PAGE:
rowed ashore. He hardly had time
to reach the ground before 50 strong
armns had caught him up and 'with
weeping and with laughter.' carried
him shourder high through the cheer
ing streets, while behind him, ooatent
edly nodding his red-fessed head, un
obtrusively walked the simple Turk
is flsherman iwho had saved the
Loaving It to the PetoIe.
Not In ten zears has Christy Math
ewon been take out of the box by
McGraw, unless possibly under some
condition where stag demanded
a pinch hitter, or a man batting from
the other side of the plate, or a speedy
base runner. This may surprIse 1,000,
00 or more fans. Box scores may be
produced to dispute It. But that is a
case where the box scores are wrong.
When Matty comes out, he takes him
self ent. He knows when he is not
rig~t, and is ndt ashamed to admit it,
and McGraw leaves It to him. Many a
time lia has been known gently to lay
the ball on the ground, when he felt he
could not be effective, and facetiously
call to some comrade on the bench:
"Come out here and finish4 this job.
It's too large for me." And then, as
a parting shot to the grinning bats
man at the plate: "I'll be right here
tomorrow, and the first time you come
up, you'll breeze."
And generally he makes goed on his
World's Supply of Coat.
The production of coal In the United
?tates is about equal to that of the
United Kingdom, Germany and Franee
combined. In 1912 it was 477,000,000)
tons In the United States, 29,090,000
tons in the United Kingdom, 17B,000r
000 tons in Germany, 40,000,000 tens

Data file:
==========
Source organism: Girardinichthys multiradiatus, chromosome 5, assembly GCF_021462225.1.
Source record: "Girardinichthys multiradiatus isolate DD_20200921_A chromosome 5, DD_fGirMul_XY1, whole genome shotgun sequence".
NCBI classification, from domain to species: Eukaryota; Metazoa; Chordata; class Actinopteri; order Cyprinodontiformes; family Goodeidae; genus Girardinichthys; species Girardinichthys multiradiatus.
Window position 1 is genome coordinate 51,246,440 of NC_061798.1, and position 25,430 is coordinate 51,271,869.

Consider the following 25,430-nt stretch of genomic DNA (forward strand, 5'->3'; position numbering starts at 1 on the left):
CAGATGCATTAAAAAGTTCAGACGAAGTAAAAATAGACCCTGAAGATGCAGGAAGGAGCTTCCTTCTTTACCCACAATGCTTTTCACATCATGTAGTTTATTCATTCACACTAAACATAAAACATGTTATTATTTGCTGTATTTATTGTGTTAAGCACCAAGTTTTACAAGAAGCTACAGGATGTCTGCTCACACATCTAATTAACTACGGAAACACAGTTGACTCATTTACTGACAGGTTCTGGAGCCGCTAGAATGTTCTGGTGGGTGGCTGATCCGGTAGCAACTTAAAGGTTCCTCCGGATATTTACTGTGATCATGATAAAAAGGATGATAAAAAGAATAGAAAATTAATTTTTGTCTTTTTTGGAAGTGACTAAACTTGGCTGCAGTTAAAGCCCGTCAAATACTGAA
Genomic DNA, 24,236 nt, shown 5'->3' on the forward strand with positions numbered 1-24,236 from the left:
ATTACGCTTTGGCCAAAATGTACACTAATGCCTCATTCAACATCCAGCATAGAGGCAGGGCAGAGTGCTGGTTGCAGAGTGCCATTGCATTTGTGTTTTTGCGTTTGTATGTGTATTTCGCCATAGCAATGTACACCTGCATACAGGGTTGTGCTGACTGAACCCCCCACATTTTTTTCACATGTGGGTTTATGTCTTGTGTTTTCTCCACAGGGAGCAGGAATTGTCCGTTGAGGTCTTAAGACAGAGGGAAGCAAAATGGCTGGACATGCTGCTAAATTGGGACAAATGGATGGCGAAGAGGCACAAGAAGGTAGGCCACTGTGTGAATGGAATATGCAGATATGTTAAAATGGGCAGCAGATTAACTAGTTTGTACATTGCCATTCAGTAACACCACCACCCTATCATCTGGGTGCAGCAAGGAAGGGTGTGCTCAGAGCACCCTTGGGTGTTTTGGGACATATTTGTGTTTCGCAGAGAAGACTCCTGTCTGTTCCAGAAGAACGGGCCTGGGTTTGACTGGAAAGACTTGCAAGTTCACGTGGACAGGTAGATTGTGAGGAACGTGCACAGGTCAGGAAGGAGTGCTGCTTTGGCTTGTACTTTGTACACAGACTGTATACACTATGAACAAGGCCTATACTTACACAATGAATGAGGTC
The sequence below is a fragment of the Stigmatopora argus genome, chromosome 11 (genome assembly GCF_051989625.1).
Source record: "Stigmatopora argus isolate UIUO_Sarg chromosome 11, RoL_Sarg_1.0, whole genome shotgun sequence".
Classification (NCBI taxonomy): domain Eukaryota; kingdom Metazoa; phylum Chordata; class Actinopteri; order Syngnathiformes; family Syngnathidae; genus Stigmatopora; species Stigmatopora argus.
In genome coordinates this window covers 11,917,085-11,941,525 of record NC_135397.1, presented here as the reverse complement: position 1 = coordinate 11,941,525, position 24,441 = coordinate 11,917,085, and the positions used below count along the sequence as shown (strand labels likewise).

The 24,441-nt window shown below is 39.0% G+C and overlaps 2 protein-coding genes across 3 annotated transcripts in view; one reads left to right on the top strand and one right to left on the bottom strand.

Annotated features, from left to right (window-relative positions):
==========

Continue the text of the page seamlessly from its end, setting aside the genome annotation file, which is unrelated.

n France, 26,000,000 tons In Russia
and 23,000,,000) tons in Belgium. The
reserves of coal in the earth ta the
United States are nearly equal to those
of all the rest of the world combined.
according to recent estimates.
How To (live Quinine To Children.
PEBRILNE Is the trade-mark name given to an
improved Quinine. It is a Tasteless Syrup, pleas
ant to take and does not disturb the stomach.
Children take It and never know it Is Quinine.
Also especially adapted to adults who cannot
take ordinarr Quinine. Does not nauseate nor
itthe ae tme you nee Qunine for any pur
pose. Ask for 2-ounce original package. The
name FEBRI Iis blown in bottle. 25 cents.
Hamlet in South Africa.
It can hardly be expected that "post
Impressionism" will be confined to pic
tures in the future. A friend writes
'rom South Africa that some genius
out there has done "Hamlet" in the
Taal and quotes the following exam
pie, which seems to me extremely
post-im~mressonistic. Here it is:
Hamlet-Wie is u?" Ghost-"Ik is
ann spook." Hamlet-"Wies spook is
ar" Ghost-"Ik is yu papa's spook."